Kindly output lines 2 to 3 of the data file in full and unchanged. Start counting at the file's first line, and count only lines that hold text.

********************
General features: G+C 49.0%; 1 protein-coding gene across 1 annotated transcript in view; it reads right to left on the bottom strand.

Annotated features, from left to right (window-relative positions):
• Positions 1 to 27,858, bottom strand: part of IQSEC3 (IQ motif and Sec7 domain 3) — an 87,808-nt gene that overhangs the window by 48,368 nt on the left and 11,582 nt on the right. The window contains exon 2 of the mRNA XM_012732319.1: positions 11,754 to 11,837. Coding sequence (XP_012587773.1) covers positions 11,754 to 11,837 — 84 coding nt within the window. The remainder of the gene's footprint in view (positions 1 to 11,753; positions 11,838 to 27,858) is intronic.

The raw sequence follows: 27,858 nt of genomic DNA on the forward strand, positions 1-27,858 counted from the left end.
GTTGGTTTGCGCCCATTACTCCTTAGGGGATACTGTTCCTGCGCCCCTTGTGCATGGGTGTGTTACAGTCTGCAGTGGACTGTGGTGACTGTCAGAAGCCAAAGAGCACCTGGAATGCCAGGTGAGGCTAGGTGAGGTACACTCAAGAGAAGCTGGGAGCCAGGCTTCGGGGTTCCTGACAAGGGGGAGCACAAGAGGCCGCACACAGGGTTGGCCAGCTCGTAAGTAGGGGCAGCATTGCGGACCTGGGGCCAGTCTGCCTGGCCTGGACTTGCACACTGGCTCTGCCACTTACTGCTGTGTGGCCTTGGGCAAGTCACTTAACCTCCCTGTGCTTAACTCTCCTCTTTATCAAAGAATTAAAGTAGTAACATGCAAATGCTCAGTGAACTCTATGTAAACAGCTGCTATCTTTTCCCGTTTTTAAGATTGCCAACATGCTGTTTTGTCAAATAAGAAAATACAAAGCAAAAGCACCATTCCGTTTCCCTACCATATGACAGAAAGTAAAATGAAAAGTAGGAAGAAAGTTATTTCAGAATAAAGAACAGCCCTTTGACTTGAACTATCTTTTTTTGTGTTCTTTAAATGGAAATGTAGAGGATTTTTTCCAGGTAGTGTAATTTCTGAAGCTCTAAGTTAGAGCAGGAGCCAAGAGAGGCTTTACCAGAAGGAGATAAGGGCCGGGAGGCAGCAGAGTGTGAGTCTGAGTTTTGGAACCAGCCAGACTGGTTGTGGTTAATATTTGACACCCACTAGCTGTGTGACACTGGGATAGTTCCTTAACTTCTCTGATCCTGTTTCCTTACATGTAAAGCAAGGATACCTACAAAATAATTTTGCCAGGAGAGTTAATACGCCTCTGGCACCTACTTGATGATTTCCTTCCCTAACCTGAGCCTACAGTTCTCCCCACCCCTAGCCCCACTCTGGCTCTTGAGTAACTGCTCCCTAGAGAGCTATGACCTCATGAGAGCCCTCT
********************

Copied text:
Annotated features, from left to right (window-relative positions):
• Positions 1 to 27,858, bottom strand: part of IQSEC3 (IQ motif and Sec7 domain 3) — an 87,808-nt gene that overhangs the window by 48,368 nt on the left and 11,582 nt on the right. The window contains exon 2 of the mRNA XM_012732319.1: positions 11,754 to 11,837. Coding sequence (XP_012587773.1) covers positions 11,754 to 11,837 — 84 coding nt within the window. The remainder of the gene's footprint in view (positions 1 to 11,753; positions 11,838 to 27,858) is intronic.